[Top][All Lists]

[Date Prev][Date Next][Thread Prev][Thread Next][Date Index][Thread Index]

Re: %destructor feedback

From: Tzvetan Mikov
Subject: Re: %destructor feedback
Date: Wed, 7 Dec 2005 21:39:20 -0800
User-agent: KMail/1.7.2

On Wednesday 07 December 2005 04:09 pm, Joel E. Denny wrote:
> I had no idea the C standard made such restrictions on what computations
> you perform with memory addresses.  So the following is invalid C?
>    #include <stdio.h>
>    int main() {
>      int x;
>      printf( "%p\n", (void*)(&x-1) );
>      return 0;
>    }
> I can understand that *dereferencing* a pointer after subtraction might be
> dangerous... (unless you're writing platform-specific code and, in the
> case of autos, know your way around the stack).  But we're not
> dereferencing.

There are architectures where even loading an invalid address in a register 
might cause an error. It is not purely theoretical either.

Imagine that that the program is running on a segmented architecture and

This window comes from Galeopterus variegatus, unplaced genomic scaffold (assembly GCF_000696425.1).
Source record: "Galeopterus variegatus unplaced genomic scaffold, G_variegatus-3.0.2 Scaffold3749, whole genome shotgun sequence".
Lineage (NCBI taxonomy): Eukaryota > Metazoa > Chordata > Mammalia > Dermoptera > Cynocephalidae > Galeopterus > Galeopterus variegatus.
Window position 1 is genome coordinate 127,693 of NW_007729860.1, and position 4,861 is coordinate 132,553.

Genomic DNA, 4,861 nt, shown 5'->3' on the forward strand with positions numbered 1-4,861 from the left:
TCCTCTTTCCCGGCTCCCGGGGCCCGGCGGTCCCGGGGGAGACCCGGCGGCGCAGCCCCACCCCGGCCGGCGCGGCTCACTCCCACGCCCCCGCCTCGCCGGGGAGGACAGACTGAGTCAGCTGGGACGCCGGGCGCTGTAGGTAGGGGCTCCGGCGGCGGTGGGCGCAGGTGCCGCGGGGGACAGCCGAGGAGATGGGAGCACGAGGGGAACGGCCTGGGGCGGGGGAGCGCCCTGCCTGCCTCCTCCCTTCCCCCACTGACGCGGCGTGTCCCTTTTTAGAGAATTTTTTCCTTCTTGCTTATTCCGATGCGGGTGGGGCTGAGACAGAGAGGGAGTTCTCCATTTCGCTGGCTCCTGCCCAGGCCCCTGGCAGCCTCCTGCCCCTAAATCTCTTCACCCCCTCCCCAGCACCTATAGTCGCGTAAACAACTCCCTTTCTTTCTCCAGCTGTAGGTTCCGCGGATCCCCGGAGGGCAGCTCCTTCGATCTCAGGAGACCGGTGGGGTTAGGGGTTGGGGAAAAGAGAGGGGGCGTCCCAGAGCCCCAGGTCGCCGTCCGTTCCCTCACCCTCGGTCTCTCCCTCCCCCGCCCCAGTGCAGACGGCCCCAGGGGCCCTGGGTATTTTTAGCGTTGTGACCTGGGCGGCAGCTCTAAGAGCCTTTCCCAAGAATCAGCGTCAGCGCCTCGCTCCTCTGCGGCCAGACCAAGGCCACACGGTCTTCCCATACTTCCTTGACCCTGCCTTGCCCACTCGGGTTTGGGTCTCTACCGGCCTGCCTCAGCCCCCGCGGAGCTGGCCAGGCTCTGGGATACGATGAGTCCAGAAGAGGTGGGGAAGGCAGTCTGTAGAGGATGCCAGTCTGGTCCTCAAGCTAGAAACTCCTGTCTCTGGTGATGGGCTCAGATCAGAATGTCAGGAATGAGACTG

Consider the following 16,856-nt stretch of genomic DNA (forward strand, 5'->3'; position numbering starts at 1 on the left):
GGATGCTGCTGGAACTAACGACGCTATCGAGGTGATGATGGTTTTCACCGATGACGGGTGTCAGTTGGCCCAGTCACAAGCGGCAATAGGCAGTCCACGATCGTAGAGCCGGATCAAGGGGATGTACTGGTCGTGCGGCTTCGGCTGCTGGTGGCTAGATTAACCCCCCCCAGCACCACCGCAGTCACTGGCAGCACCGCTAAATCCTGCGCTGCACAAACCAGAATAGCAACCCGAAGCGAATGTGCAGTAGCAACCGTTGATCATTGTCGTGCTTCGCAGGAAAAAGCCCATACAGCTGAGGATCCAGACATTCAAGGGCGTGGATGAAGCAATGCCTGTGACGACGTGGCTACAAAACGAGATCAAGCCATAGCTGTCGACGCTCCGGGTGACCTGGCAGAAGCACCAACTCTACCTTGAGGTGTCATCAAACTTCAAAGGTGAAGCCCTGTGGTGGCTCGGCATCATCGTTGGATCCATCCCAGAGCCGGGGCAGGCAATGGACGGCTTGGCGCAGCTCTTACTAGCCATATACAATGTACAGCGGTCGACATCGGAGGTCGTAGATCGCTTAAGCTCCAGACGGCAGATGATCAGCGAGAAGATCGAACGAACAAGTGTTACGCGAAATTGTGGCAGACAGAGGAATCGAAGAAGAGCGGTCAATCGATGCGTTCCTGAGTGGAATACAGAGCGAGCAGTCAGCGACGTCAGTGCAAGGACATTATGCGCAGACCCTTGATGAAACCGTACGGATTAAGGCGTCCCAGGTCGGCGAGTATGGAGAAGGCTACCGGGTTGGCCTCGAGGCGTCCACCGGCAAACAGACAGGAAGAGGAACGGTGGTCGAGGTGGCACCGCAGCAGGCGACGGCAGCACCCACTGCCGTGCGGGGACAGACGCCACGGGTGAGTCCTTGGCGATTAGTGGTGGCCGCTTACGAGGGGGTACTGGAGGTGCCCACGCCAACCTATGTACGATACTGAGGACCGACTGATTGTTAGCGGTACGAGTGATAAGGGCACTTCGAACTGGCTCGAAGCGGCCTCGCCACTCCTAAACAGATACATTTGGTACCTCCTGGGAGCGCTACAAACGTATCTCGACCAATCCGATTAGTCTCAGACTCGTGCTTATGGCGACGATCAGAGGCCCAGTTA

additionally the segments are validated. BTW, 286 protected mode was exactly 
like that.

On such an architecture decrementing an address could require segment 
adjustment. However since the address in the example already points at the 
beginning of the object, there is no guarantee that there is any valid 
address space before that. So, it could result in loading an invalid segment 
("selector" in 286-speak, IIRC), which would cause an exception => undefined 

(Technically speaking, most 286 protected mode C compilers didn't use segment 
adjustment, so it wasn't a big problem in practice)


reply via email to

[Prev in Thread] Current Thread [Next in Thread]